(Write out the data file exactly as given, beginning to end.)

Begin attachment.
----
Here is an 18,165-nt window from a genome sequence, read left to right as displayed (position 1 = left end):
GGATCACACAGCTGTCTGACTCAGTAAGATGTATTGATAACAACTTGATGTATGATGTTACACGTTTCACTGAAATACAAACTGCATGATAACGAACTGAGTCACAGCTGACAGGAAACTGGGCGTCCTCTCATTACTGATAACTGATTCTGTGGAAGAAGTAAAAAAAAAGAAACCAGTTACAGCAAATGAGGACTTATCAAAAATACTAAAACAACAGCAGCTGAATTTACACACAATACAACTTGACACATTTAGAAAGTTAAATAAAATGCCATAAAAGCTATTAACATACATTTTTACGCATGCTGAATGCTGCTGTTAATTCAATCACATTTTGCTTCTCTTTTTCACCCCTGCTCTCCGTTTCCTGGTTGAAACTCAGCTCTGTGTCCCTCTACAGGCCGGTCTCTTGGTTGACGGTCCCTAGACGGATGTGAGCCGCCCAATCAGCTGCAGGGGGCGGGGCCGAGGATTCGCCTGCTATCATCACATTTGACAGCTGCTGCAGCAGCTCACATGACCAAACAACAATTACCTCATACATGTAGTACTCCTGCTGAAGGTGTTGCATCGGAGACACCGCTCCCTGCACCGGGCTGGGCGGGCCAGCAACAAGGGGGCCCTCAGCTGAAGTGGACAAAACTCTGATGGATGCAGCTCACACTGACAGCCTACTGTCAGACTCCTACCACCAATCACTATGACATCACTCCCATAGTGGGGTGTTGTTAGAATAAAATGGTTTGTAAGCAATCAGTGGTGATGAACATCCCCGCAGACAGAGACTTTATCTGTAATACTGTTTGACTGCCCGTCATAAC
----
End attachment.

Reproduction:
Here is an 18,165-nt window from a genome sequence, read left to right as displayed (position 1 = left end):
GGATCACACAGCTGTCTGACTCAGTAAGATGTATTGATAACAACTTGATGTATGATGTTACACGTTTCACTGAAATACAAACTGCATGATAACGAACTGAGTCACAGCTGACAGGAAACTGGGCGTCCTCTCATTACTGATAACTGATTCTGTGGAAGAAGTAAAAAAAAAGAAACCAGTTACAGCAAATGAGGACTTATCAAAAATACTAAAACAACAGCAGCTGAATTTACACACAATACAACTTGACACATTTAGAAAGTTAAATAAAATGCCATAAAAGCTATTAACATACATTTTTACGCATGCTGAATGCTGCTGTTAATTCAATCACATTTTGCTTCTCTTTTTCACCCCTGCTCTCCGTTTCCTGGTTGAAACTCAGCTCTGTGTCCCTCTACAGGCCGGTCTCTTGGTTGACGGTCCCTAGACGGATGTGAGCCGCCCAATCAGCTGCAGGGGGCGGGGCCGAGGATTCGCCTGCTATCATCACATTTGACAGCTGCTGCAGCAGCTCACATGACCAAACAACAATTACCTCATACATGTAGTACTCCTGCTGAAGGTGTTGCATCGGAGACACCGCTCCCTGCACCGGGCTGGGCGGGCCAGCAACAAGGGGGCCCTCAGCTGAAGTGGACAAAACTCTGATGGATGCAGCTCACACTGACAGCCTACTGTCAGACTCCTACCACCAATCACTATGACATCACTCCCATAGTGGGGTGTTGTTAGAATAAAATGGTTTGTAAGCAATCAGTGGTGATGAACATCCCCGCAGACAGAGACTTTATCTGTAATACTGTTTGACTGCCCGTCATAAC